2.      The local FSA attacked all government checkpoints in and around the village in revenge - killing all of the Alawites manning the checkpoints. (this point is uncontested and agreed by most commentators)
3.      The Syrian Army started an extended bombardment of Houla to regain control killing a number of people in the process. (witnesses all agree this happened but place it at differing points in the timeline)
4.      Men who were presumably Alawite villagers who had lost family members (and may by some accounts have come from a small Alawite hilltop village called Fula) attacked the large village (or small town) of Taldou to the South of Houla (Taldou had not been subject to bombardment). They were supported by a group of men who arrived in cars and were dressed in army uniform but also wore “white trainers” – so were not regular soldiers but could have been “shabiha” (or there may be other implications of a more sinister nature. This very disturbing detail would be important in any subsequent enquiry. A difficult judgement call is required with regard to this issue. On balance, we at the NCF believe the reports that the men were indeed shabiha). They gunned down the Abdel Razeq family (originally erroneously reported to be the extended family of the local FSA commander – a key question for any investigation will be why this family was singled out). They were slaughtered in their homes, killing around sixty in this one atrocity. Several men fled from Taldo when they saw the “army” and the Shabiha approaching, leaving women and children behind (which is why so many of them were killed and so few men)
5.      Local FSA soldiers took the town (or village – Houla could be described as a small town or a large village or collection of villages), presumably to protect their people
6.      Local FSA soldiers or sympathisers (it is hard to be sure which) killed at least one and almost certainly two pro government families in vengeance. These are numbered amongst the 100 plus killed in the slaughter that weekend (there is confusion about the location of these killings in the small cluster of villages around Houla. There is some suggestion that one family may have been killed in the Alawite village called Shomariya nearby).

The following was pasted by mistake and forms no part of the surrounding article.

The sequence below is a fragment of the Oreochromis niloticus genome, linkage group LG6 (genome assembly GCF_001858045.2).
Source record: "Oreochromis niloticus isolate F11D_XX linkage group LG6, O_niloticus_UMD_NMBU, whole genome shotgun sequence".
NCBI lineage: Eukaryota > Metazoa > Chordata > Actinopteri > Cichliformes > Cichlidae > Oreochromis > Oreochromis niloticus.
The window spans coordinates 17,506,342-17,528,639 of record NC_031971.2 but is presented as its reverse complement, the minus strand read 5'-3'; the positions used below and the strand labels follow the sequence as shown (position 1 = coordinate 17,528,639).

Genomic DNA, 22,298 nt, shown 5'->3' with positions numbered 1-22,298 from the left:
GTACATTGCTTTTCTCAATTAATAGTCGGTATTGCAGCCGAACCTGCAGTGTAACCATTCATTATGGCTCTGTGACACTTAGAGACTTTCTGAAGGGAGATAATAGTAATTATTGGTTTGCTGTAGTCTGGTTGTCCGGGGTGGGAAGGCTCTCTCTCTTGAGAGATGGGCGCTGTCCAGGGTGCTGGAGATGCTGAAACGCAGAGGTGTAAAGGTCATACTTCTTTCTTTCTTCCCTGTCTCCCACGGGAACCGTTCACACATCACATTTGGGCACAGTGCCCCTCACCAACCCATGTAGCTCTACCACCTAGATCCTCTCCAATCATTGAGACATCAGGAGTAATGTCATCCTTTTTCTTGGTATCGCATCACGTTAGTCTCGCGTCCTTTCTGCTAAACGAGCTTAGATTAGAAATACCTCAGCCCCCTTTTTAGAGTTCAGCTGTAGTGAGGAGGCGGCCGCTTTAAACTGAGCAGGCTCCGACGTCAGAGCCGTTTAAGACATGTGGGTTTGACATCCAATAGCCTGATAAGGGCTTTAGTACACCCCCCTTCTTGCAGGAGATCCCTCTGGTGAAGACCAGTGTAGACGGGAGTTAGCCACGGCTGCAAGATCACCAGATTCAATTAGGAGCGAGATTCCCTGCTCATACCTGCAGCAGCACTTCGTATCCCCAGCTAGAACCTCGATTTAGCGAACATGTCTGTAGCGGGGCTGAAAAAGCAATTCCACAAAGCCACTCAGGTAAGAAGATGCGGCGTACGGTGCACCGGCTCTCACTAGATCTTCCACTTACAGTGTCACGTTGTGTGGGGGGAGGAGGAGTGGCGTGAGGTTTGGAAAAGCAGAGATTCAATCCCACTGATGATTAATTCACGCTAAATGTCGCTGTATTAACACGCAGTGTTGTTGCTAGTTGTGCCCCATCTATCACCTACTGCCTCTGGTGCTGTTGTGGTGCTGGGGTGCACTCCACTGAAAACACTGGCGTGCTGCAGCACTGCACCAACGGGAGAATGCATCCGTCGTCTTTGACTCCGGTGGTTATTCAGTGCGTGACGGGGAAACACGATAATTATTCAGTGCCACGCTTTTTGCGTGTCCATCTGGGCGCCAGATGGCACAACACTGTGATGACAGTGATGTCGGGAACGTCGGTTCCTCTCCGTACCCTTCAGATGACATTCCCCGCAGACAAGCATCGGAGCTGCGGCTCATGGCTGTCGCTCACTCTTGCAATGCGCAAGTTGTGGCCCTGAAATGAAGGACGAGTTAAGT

As the civil war in Syria grows increasingly sectarian, atrocities like the above are increasingly inevitable. We have no reason to doubt the sources of Dr Rainer Hermann, an incredibly diligent mid east hack. Nor do we doubt the word of experienced hands like many of the British journalists who have covered this story. There is a real possibility that the truth lies in an amalgam of both accounts which amount to differing perspectives of the same event. Indeed this is no contrivance, and this is the line we have taken in our own analysis above.

Appendix – Background information

The Houla massacre occurred on the 25th of May 2012, in the town / village of Taldou located in the province of Homs. There are several opposing views on the crisis:


Activist view and The Guardian:
Activists, human rights groups and members of the UN such as the high commissioner for human rights state that the Syrian army and the Shabiha are to blame.
Named activist in the Homs area, also a member of the LCC: Salim Qabbani declares it was the Shabiha, as quoted in the New York Times.
There is speculation that the militia came from the Alawite villages that surround the largely Sunni town of Taldou.

Government view :
The government on the other hand cast aside all blame, stating that their soldiers were attacked, and armed terrorists were to blame from the opposition. This is supported by the German paper: Frankfurter Allgemeine Zeitung. The FAZ sources said the massacre had been committed by the Free Syrian Army, claims backed up by reports from eyewitnesses given to the author (Rainer Hermann) by oppositionists who had visited the Houla region.

Reports provided by Frankfurter Allgemeine Zeitung:
According to some eyewitnesses, the Sunni rebels who had committed the massacre filmed the victims directly afterwards, distributing the videos on the internet claiming the massacred to have been Sunni victims.

Reports provided in the Washington post: